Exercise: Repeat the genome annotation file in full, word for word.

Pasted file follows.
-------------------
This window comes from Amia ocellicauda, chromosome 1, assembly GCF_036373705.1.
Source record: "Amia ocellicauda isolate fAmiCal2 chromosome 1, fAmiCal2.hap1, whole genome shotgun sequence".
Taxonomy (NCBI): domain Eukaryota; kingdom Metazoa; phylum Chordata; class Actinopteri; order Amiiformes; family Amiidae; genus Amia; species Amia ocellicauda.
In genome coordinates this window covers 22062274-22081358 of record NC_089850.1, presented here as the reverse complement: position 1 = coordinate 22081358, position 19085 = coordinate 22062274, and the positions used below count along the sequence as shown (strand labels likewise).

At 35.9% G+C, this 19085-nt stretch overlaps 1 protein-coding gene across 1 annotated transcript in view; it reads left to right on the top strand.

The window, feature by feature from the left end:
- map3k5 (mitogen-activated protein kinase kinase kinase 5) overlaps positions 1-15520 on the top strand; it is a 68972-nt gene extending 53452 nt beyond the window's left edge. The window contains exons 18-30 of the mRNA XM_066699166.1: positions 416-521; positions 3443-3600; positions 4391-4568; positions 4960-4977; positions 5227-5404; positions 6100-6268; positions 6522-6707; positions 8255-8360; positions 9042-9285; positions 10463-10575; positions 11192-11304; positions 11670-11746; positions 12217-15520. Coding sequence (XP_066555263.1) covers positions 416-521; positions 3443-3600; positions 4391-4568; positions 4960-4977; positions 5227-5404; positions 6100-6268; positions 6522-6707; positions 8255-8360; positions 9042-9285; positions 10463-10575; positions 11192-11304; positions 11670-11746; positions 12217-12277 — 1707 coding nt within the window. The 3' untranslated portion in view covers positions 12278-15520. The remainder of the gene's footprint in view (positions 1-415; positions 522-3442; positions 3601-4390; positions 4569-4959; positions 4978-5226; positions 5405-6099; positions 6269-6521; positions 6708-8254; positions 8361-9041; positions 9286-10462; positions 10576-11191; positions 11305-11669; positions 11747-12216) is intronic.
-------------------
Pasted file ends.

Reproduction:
This window comes from Amia ocellicauda, chromosome 1, assembly GCF_036373705.1.
Source record: "Amia ocellicauda isolate fAmiCal2 chromosome 1, fAmiCal2.hap1, whole genome shotgun sequence".
Taxonomy (NCBI): domain Eukaryota; kingdom Metazoa; phylum Chordata; class Actinopteri; order Amiiformes; family Amiidae; genus Amia; species Amia ocellicauda.
In genome coordinates this window covers 22062274-22081358 of record NC_089850.1, presented here as the reverse complement: position 1 = coordinate 22081358, position 19085 = coordinate 22062274, and the positions used below count along the sequence as shown (strand labels likewise).

At 35.9% G+C, this 19085-nt stretch overlaps 1 protein-coding gene across 1 annotated transcript in view; it reads left to right on the top strand.

The window, feature by feature from the left end:
- map3k5 (mitogen-activated protein kinase kinase kinase 5) overlaps positions 1-15520 on the top strand; it is a 68972-nt gene extending 53452 nt beyond the window's left edge. The window contains exons 18-30 of the mRNA XM_066699166.1: positions 416-521; positions 3443-3600; positions 4391-4568; positions 4960-4977; positions 5227-5404; positions 6100-6268; positions 6522-6707; positions 8255-8360; positions 9042-9285; positions 10463-10575; positions 11192-11304; positions 11670-11746; positions 12217-15520. Coding sequence (XP_066555263.1) covers positions 416-521; positions 3443-3600; positions 4391-4568; positions 4960-4977; positions 5227-5404; positions 6100-6268; positions 6522-6707; positions 8255-8360; positions 9042-9285; positions 10463-10575; positions 11192-11304; positions 11670-11746; positions 12217-12277 — 1707 coding nt within the window. The 3' untranslated portion in view covers positions 12278-15520. The remainder of the gene's footprint in view (positions 1-415; positions 522-3442; positions 3601-4390; positions 4569-4959; positions 4978-5226; positions 5405-6099; positions 6269-6521; positions 6708-8254; positions 8361-9041; positions 9286-10462; positions 10576-11191; positions 11305-11669; positions 11747-12216) is intronic.